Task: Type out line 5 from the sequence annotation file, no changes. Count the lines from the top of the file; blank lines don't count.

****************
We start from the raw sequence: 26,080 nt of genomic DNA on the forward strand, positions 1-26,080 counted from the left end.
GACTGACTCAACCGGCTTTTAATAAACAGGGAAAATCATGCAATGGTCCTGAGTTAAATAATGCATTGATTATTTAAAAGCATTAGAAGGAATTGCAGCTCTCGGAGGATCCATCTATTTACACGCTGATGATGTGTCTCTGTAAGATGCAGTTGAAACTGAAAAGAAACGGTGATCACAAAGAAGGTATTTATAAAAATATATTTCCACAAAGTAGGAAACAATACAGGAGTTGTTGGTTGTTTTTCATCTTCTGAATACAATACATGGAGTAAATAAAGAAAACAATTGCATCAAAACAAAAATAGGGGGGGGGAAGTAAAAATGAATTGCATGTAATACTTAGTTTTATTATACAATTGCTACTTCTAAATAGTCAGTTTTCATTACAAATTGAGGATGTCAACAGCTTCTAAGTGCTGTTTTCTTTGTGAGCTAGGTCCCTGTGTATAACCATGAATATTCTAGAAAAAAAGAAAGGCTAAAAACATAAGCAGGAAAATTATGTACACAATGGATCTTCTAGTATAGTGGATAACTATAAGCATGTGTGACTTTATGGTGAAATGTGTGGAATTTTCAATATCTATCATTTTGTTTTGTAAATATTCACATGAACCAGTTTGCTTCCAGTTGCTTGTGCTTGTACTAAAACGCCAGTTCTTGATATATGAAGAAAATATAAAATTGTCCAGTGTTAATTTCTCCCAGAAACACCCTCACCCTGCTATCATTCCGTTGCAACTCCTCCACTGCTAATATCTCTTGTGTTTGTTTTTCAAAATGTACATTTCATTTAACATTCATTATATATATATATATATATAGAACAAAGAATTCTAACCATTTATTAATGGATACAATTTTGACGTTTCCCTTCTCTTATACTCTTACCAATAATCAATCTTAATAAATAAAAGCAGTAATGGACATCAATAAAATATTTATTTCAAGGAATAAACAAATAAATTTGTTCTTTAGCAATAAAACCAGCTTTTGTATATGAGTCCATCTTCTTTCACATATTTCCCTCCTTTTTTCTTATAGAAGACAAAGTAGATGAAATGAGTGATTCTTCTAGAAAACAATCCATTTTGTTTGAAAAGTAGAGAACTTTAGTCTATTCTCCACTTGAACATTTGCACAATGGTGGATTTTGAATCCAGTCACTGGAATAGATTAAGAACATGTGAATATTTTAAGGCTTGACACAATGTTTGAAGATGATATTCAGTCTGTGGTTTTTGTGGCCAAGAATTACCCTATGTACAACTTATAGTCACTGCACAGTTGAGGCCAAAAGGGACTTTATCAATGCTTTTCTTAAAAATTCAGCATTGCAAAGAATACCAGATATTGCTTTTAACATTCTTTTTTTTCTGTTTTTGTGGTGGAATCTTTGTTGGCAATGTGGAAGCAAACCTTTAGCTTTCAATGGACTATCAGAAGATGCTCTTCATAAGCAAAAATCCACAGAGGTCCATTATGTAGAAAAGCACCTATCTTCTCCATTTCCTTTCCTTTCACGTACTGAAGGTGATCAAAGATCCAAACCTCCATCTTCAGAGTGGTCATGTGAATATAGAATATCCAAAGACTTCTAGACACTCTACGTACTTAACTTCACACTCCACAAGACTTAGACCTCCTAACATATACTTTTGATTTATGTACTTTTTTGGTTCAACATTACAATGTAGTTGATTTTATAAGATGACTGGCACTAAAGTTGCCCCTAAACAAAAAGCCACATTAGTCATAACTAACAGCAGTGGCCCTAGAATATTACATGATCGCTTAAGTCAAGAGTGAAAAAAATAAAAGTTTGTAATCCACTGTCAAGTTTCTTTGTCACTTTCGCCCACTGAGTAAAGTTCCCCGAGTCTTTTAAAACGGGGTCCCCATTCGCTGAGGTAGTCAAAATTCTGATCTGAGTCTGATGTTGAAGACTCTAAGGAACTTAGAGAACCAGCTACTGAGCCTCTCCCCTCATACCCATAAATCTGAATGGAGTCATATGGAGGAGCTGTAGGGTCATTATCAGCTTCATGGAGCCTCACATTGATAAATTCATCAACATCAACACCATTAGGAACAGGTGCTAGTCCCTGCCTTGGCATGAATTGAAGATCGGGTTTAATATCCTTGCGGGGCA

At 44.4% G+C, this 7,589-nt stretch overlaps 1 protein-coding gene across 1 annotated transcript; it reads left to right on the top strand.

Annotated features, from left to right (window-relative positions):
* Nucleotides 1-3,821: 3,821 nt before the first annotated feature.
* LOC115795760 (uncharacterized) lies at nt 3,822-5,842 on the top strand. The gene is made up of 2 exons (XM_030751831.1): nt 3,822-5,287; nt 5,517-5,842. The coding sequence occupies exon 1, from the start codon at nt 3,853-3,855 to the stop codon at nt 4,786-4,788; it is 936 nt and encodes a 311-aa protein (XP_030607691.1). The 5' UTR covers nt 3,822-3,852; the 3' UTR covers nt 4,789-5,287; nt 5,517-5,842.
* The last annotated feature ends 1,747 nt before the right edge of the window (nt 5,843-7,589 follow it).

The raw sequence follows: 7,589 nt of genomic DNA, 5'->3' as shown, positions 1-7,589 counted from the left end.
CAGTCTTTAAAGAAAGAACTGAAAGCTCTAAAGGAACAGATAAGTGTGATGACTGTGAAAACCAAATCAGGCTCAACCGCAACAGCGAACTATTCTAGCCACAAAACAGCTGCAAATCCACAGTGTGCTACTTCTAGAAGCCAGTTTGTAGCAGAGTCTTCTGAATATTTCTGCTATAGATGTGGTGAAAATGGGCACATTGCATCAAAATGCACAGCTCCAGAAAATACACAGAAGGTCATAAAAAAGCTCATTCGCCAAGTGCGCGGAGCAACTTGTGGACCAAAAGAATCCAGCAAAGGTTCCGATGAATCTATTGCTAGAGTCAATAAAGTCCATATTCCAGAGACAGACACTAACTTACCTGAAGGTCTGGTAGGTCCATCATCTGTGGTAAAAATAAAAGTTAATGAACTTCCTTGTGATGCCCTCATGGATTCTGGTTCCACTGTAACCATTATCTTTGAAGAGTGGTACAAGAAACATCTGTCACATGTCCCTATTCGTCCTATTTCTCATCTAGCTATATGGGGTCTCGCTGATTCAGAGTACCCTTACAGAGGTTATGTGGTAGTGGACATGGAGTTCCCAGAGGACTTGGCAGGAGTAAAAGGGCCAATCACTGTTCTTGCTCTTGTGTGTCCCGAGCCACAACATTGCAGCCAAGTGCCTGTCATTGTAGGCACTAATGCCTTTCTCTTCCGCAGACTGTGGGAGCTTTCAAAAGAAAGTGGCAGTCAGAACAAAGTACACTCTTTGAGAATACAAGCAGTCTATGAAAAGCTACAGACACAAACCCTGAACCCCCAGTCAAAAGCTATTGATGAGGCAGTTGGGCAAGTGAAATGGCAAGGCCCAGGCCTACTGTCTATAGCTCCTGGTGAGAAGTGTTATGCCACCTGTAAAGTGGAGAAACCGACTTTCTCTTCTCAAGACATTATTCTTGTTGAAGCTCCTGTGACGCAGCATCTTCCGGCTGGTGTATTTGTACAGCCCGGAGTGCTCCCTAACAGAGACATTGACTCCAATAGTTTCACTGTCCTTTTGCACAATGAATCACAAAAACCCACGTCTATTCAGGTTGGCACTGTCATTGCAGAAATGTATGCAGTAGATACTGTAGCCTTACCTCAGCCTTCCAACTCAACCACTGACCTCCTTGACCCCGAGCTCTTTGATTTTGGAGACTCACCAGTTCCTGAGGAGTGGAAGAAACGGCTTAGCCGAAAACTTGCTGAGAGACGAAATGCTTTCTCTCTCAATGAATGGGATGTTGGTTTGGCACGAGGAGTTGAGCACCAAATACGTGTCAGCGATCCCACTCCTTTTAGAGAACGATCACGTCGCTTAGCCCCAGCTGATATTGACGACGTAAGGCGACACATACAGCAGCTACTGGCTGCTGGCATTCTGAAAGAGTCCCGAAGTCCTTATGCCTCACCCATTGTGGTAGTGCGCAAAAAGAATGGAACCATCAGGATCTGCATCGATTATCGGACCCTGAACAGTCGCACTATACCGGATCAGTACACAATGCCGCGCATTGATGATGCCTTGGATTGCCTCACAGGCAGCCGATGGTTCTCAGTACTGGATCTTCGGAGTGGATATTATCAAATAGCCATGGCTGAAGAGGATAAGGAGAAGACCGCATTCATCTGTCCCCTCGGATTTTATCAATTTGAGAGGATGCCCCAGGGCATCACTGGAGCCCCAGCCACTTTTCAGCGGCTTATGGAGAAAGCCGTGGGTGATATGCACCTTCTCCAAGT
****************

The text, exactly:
* Nucleotides 1-3,821: 3,821 nt before the first annotated feature.